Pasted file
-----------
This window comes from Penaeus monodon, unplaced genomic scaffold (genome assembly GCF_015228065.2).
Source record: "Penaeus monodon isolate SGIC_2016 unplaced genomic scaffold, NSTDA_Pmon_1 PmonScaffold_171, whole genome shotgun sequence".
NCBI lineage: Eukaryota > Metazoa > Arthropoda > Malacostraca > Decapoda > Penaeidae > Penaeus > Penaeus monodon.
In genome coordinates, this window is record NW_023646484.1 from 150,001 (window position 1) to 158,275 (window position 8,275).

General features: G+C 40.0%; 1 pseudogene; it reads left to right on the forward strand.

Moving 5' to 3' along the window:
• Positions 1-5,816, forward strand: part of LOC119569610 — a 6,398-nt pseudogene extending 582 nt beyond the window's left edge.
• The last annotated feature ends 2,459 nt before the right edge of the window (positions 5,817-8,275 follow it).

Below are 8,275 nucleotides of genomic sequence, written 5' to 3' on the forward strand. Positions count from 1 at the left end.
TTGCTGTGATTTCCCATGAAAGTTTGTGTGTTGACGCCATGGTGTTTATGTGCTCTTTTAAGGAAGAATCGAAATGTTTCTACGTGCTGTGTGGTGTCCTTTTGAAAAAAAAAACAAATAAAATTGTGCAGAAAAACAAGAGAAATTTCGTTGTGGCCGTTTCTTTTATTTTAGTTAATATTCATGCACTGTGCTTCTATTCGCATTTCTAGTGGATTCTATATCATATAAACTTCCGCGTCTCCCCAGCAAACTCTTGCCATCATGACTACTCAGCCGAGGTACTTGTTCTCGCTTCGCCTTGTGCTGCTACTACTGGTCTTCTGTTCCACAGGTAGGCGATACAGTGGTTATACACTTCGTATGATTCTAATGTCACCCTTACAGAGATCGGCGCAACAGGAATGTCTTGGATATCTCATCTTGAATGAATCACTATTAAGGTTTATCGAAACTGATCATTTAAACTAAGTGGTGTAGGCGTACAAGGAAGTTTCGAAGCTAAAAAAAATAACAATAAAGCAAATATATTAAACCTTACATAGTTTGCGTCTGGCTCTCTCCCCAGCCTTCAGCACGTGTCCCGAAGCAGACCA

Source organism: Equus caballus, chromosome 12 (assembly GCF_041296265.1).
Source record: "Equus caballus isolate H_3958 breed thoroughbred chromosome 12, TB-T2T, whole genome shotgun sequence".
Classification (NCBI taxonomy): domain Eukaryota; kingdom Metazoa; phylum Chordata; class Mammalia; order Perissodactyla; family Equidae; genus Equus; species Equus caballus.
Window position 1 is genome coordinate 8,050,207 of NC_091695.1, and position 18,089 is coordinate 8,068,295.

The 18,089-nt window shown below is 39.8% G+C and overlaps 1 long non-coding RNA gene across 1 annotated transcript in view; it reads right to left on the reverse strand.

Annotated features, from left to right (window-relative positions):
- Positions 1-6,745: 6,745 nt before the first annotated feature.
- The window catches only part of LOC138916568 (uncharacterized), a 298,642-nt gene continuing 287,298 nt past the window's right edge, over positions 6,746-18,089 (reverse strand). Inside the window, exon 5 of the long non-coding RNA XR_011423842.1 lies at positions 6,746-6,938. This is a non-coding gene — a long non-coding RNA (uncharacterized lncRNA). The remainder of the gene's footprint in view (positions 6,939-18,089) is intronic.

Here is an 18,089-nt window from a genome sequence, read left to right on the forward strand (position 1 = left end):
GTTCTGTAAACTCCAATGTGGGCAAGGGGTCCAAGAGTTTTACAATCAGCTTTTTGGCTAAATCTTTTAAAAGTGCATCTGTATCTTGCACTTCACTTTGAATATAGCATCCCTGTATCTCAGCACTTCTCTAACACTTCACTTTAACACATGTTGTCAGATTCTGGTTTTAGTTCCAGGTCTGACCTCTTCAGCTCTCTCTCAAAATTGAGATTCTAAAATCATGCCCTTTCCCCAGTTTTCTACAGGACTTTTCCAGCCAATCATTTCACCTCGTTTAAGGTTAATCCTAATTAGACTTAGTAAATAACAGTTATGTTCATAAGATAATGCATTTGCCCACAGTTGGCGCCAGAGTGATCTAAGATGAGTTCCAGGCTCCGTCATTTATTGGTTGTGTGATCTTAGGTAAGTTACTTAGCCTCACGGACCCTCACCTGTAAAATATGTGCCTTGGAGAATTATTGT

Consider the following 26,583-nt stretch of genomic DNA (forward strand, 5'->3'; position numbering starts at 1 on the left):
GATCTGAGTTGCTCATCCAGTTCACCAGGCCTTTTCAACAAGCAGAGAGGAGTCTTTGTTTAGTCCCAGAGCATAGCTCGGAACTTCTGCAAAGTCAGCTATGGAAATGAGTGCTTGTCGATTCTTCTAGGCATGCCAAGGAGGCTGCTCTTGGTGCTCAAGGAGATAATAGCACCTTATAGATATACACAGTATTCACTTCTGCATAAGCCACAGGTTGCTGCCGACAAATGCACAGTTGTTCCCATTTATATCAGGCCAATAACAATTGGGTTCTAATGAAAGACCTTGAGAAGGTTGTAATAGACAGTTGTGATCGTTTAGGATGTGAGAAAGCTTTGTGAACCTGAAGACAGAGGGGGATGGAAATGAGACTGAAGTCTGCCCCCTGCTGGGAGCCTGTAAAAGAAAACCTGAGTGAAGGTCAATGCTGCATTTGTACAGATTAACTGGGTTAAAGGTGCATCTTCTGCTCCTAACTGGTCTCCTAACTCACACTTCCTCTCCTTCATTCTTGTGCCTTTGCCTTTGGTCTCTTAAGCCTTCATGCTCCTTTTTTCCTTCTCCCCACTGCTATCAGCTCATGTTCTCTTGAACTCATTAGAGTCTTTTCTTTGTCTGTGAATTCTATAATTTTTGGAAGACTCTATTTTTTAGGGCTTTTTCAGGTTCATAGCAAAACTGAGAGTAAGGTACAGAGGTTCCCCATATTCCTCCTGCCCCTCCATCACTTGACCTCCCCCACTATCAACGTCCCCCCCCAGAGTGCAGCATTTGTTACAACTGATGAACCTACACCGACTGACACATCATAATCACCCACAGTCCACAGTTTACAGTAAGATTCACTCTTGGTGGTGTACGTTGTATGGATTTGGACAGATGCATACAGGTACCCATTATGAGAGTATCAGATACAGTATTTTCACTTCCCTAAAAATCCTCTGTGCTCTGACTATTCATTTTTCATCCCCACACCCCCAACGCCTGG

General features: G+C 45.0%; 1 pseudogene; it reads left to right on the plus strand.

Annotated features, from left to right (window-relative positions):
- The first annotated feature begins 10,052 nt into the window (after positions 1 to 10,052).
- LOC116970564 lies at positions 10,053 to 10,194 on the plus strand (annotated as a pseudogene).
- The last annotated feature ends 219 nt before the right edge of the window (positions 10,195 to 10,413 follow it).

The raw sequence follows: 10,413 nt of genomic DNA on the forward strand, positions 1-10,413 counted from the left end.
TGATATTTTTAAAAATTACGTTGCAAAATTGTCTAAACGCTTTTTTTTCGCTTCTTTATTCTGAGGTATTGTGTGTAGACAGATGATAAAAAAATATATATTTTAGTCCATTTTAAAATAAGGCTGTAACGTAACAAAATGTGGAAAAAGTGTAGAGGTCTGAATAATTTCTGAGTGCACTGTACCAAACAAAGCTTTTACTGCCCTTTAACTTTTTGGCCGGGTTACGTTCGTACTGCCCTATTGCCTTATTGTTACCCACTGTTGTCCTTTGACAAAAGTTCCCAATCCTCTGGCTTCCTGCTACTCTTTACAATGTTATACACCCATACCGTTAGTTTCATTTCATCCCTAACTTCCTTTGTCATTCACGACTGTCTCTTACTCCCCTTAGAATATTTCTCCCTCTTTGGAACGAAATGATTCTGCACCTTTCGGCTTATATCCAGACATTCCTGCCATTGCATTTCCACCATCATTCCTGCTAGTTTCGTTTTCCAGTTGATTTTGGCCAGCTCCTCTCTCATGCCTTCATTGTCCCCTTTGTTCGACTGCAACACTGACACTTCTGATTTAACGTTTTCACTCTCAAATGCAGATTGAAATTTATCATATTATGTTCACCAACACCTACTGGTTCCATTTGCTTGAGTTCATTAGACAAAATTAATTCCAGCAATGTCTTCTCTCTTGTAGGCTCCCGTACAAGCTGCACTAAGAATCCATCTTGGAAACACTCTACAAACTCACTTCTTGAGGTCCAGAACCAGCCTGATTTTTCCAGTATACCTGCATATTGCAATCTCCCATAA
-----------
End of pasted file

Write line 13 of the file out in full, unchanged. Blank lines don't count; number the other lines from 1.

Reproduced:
Classification (NCBI taxonomy): domain Eukaryota; kingdom Metazoa; phylum Chordata; class Mammalia; order Perissodactyla; family Equidae; genus Equus; species Equus caballus.